The problem with multi-state payroll compliance is that the rules you followed for your home state may not be the same as the other states where you do business. Each state has different payroll standards, meaning that you may not be nearly as compliant as you thought you were.

Image of money on states. Learn about multi-state payroll compliance issues.

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Payroll

Judge Blocks New Overtime Law

by Matt SchoolcraftNovember 23, 2016 8:00 AM

A federal judge has blocked the upcoming Department of Labor (DOL) overtime rule instituted by the Obama Administration. The rule was set to take effect Dec. 1, 2016, increasing the salary threshold for overtime eligibility from $23,660 to $47,476. This would have made any workers under the threshold eligible for overtime pay for over 40 hours worked per week. 

Image of a judge. Read about how a federal judge has blocked the new overtime rules.

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Human Resources

How the New Overtime Rules Affect Employers

by Matt SchoolcraftAugust 16, 2016 8:00 AM

Update: Federal judge blocks overtime rules a week before they take effect. Learn more in our new post.

As a small business owner, it is crucial that you stay current on the latest government regulations affecting your business and employees. Effective Dec. 1, 2016, the salary threshold for overtime eligibility will increase from $23,660 to $47,476. This means that anyone earning a salary under the new threshold will now be eligible for overtime pay for any time worked beyond 40 hours in a week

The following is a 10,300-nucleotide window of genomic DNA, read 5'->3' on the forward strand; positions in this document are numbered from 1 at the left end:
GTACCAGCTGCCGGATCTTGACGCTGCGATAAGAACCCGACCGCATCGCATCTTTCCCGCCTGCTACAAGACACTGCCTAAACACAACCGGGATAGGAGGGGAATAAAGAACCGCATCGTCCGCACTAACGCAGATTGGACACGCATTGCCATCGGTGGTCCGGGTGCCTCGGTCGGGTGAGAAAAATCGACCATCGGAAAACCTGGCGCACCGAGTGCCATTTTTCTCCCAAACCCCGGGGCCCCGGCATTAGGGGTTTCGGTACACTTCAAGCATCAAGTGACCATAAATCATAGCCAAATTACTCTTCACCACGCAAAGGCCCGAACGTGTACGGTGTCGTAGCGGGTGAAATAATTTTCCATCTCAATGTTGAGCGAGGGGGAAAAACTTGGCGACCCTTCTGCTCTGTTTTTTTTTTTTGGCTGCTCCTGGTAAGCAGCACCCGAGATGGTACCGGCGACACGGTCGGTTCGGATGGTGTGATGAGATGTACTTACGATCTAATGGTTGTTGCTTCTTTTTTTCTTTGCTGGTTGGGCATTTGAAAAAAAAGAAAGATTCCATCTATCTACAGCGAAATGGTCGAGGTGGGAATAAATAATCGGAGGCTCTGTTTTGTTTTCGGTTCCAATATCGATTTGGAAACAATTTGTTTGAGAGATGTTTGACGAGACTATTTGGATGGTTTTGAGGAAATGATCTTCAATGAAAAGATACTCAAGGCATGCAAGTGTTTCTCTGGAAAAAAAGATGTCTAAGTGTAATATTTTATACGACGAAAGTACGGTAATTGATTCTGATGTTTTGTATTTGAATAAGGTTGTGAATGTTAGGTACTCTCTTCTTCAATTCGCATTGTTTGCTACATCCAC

The Department of Labor estimates there will be approximately 4.2 million workers affected who will now be eligible for overtime. Business owners must reevaluate their current workforce to meet the new requirements. The Department of Labor will automatically update the salary threshold every 3 years moving forward to match the 40th percentile of earnings of full-time salaried workers in the lowest-wage Census Region. 

Image of an employer worried about the new overtime rules.

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Human Resources

Have You Heard About the DOL’s New Overtime Rules?

by Andrew SzczesniakJuly 7, 2015 8:00 AM

A couple of weeks ago, prefaced by an op-ed piece written by President Obama, the Department of Labor issued new directives on overtime rules. As with most government regulations, however good the intention, the result on small business owners will be a creation of “additional costs and record-keeping headaches” according to the National Federation of Independent Business (NFIB).

Find out how the Department of Labor’s new overtime rules may affect you.